The next day was a rainy day again, but around 10 it cleared up enough to drive to the village and look at the second engine. All of us came along and the girls had some time to stroll around the village and look at the colorful graves, while Harald and Noel tried their luck on the next outboard engine. This one was brand new, unfortunately with a bad ignition coil. So, sadly we could not help other than to explain what to get and how to replace it. 



We were however not so sure to what extend these folks could help themselves, having seen how poorly they understand the engines that are so important to them. Right the same day another boat from the same village went missing and we were asked whether we could look out for them on our way south. We saw that they don't carry a radio, or GPS or enough water, yet it just takes the engine to fail and they drift through the islands or worse, away from them.




We did look, but didn't see them and three days later they were luckily found down at the southern group. 








But otherwise our trip south to the last of the Ha'pai Islands, to Kelefesia was a fine one: Great sailing and we caught a Rainbow-Runner - a  fish we never had seen before, but turned out one of the finest to eat.







Kelefesia turned out to be one of the most beautiful places we have seen on this trip. There is a nice anchorage surrounded by a reef, but it is a bit difficult to find a good spot for the anchor without risking to damage some of the very pretty coral heads. 


Once settled, it is rewarding to just jump over the side into the crystal clear water and instantly be amidst of fantastic coral structures and fish and so we had some great snorkeling tours around the anchorage right after our arrival and before getting the dinghy ready to check out the island.








Not only under water, but also above, this place was lovely. Anchored close to the island of Kelefesia, with its long sand spit, interesting rock structures and long rows of palm trees, we felt placed in the perfect tropical setting.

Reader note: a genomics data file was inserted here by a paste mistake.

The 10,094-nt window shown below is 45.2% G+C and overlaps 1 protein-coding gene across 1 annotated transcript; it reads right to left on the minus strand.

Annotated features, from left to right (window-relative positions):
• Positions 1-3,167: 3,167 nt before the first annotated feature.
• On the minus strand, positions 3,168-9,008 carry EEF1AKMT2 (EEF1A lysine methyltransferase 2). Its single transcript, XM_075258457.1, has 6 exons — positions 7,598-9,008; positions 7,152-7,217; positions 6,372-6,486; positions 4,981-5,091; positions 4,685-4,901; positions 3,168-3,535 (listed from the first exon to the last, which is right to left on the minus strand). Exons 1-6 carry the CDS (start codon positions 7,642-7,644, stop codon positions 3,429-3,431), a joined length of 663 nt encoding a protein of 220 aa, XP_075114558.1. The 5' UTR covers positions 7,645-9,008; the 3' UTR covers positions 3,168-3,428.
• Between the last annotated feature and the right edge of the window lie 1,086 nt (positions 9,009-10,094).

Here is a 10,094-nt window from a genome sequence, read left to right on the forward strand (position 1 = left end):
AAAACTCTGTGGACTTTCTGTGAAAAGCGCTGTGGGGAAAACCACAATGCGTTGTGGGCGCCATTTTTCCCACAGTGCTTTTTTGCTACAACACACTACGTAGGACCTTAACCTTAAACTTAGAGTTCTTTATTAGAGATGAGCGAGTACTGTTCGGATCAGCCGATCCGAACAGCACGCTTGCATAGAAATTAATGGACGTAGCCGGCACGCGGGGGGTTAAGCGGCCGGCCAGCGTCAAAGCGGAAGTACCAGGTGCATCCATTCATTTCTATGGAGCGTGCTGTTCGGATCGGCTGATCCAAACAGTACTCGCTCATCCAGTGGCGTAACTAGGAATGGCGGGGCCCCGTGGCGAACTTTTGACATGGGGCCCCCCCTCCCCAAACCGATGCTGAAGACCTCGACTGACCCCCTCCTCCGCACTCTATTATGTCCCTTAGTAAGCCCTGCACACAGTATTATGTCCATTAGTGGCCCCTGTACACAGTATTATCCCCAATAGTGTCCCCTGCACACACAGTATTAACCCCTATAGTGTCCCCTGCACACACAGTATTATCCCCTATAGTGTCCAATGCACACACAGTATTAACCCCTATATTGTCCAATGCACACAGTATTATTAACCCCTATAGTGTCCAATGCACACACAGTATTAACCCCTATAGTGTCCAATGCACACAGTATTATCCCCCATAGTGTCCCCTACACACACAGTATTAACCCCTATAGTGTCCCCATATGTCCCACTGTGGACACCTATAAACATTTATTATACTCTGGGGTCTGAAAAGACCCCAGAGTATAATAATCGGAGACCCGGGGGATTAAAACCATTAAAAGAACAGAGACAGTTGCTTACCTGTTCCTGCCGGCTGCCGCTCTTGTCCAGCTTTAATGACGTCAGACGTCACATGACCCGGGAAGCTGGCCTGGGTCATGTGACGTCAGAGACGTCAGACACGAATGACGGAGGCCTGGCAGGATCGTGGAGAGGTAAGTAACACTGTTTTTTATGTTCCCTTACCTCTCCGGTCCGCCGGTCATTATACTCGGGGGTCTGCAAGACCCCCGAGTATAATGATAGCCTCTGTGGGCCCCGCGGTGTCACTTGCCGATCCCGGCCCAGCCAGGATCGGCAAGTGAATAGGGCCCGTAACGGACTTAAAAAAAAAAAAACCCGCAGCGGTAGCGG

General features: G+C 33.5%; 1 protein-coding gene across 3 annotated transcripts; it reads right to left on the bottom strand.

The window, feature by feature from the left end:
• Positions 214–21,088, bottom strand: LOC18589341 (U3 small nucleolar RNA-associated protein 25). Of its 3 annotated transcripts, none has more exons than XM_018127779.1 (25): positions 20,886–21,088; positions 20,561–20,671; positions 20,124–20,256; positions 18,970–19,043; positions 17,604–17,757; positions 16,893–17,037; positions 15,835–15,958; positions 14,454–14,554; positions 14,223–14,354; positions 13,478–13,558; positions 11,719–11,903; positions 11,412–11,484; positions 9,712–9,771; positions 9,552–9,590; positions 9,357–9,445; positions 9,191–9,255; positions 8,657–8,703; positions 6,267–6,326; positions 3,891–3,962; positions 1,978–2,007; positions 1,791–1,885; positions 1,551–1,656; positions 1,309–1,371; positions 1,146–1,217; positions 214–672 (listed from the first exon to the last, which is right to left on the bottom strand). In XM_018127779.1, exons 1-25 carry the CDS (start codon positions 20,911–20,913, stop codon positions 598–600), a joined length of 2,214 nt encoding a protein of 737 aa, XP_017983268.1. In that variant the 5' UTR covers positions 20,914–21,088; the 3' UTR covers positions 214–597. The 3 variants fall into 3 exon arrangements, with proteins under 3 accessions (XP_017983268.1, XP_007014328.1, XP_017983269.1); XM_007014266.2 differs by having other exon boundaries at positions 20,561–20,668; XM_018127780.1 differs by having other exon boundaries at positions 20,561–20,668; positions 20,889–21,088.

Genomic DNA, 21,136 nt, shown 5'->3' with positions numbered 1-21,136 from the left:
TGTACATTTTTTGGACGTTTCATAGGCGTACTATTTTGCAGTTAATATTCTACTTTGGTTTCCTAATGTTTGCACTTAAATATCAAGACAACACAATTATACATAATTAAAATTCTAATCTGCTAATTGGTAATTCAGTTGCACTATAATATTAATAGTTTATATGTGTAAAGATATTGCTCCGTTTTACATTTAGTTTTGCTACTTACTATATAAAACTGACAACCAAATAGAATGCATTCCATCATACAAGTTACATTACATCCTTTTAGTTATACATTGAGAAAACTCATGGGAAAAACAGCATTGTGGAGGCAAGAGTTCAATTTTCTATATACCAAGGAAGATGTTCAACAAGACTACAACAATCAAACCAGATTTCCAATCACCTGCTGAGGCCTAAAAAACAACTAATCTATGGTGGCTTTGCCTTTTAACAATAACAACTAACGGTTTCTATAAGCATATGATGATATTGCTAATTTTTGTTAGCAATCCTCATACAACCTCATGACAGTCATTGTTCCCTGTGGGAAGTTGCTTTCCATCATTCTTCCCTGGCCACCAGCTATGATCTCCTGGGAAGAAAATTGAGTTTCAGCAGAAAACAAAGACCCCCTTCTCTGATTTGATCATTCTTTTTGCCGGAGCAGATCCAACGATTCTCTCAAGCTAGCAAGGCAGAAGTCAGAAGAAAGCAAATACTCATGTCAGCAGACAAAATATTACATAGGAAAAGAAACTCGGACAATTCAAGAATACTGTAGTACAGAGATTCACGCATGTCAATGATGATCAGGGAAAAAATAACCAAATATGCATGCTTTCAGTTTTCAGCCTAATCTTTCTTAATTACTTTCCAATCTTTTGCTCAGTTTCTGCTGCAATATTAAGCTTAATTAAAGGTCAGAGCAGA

Once ashore, climbing the little cliff up to the top was easy and opened great views in all directions.





Straight north, the island continued as a bright sand finger, thinning out along its stretch and eventually disappearing into the protecting coral reef.


           To the west, there was the great view across the anchorage, with Taniwani and a few other boats.






To the east we saw a school of tiny fish, just as a dark cloud in the water, trying to look like one real big fish.



And on top of this world you see the old sailing couple enjoying the great view.
















A dug-out outrigger canoe had been washed ashore. It was so small, and we didn't dare to try it in the water without its float on the outrigger. So instead we had a dry-run.


We sure would have spent a few more days in this beautiful place, especially since it was most likely the last nice tropical anchorage for a while, but we had an appointment, delivering Jo and Noel to Nuku Alofa.



The sea was mirror like on the next day with absolutely no wind and we had to motor the 40 miles.  But this way it was possible to spot whales from miles away and we were soon rewarded finding a large group of them.


We were able to drift along with them for over an hour and had whales surfacing left and right of us, or diving under out boat all the time.
Nuku Alofa in the southern group of Tonga, called Tongatapu, is the largest town and also the capital.


Both, the capital and the southern islands don't have a good reputation in the sailing scene and so most people just schedule a short stay to take fuel and clear out of Tonga.


But it isn't that simple, since most of the time one will have to wait for decent wind and weather to sail the 1000 plus miles to New Zealand, so that in the end most boats spend one or two weeks there.
For that reason we had been considering the option to sail back up into the Ha'pai group if it seems likely that we would have to wait for over a week.


But it all came different: First we found Nuku Alofa not that bad. The harbor looks like many of the 3rd world harbors but is quite safe and the town isn't bad at all. Sure, poverty is more obvious than in Vava'u where tourism brings in some more money, but coming with low expectations we found the place quite fine.


When we arrived on Sunday, Henry and Alan from Endelig were ready in the dinghy, to take our lines ashore. In this harbor, one drops the bow anchor well out and then backs up against the main break-water. The lines can only be brought ashore by dinghy, as it shallows and yachts have to stay at least a boat length off. It was also recommended to put rat-guards on the ropes to shore and indeed we saw some rats climbing around the rocks.


Alan, Henry's guest had to catch a flight in New Zealand, so Henry was quite determined to leave by Tuesday, October 25th, given the weather for the trip looked reasonable.



Studying the weather maps and the so called GRIB-files, which show wind predictions for up to 9 days ahead, we concluded that Wednesday would be the best day to leave and give us a quite swift passage south. So, we decided to also do the logistics the next day and get ready to leave Wednesday.

Monday morning we worked through the complicated clearing procedures that took up several hours since we wanted to clear in from Ha'pai, clear out international and obtain duty-free fuel.